My bias being what it is, I recommend that you replace your other notes apps with this elegantly simple notebook that keeps all your data private, and just gets out of the way. Codebook is perfect for attorneys, physicians, journalists — anybody who needs to keep their notes confidential.
Codebook is built on the same rock-solid encryption engine we use for STRIP, SQLCipher. It’s perfect for storing sensitive meeting notes, terrible poetry, anything you want to keep secret should you lose your iPhone or iPod Touch. ALL data stored in Codebook is stored using the robust and peer-reviewed 256-bit AES encryption implementation in OpenSSL.
I used to use Apple’s included Notes application a lot myself, but I’m getting less and less comfortable storing stuff in there. Here’s my use-case, since I’ve been using Codebook for a few months now:
I, for one, have a penchant for thinking up lots of bad “lyrics” for my band. I’ll be on the subway reading some radical article in Harper’s, and BOOM, I get this great idea! I fire up Codebook, tap in my password real quick, and tap out my idea. If I want to add it to a previous bit of my wondrous witticisms, they’re incredibly easy to find via the Search feature, or just by going back in time and scanning the titles.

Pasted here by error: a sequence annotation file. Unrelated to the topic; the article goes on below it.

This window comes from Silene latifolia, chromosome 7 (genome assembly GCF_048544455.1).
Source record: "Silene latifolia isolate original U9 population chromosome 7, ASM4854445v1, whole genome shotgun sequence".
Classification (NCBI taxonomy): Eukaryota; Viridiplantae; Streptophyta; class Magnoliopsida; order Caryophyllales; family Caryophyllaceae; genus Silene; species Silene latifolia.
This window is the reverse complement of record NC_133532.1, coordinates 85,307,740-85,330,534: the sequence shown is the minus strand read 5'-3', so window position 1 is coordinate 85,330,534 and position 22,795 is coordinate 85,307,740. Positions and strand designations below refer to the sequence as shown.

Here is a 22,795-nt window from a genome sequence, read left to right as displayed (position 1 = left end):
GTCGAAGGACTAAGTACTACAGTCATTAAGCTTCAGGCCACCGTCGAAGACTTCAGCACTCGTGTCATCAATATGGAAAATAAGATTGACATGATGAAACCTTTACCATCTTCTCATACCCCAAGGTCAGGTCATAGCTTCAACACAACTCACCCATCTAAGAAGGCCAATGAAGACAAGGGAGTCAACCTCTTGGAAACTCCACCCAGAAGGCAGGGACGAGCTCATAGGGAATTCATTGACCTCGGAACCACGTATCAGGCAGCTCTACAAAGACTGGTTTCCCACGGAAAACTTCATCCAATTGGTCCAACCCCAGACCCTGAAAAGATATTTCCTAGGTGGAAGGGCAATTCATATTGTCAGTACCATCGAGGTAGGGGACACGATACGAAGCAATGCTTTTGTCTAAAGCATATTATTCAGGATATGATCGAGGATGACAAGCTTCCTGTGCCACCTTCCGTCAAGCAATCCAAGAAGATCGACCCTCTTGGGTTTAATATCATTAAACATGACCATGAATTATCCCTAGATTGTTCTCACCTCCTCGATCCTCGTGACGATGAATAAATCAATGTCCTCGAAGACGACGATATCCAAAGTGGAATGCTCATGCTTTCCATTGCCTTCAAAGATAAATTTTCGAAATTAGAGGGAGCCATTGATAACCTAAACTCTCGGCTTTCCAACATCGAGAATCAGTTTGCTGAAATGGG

It may not be totally evident in the screens here, but we opted to use the first line of each note as its title (an idea we got from John Gruber’s writings about the untitled document syndrome, and the Simplenote app), so you don’t have to think of one. It’s just there, it just works.
One last thing we made sure we included: Email forwarding of individual notes. You just might want to mail something out and we wanted to make that easy to do.
Stephen and I started work on this back in February of 2009, and have basically sat on it since while we put priority on Strip. Recently, I took some time to clean it up and get it ready for a proper release. Feels good to finally have it out there in the store. If you give Codebook a spin, let us know what you think!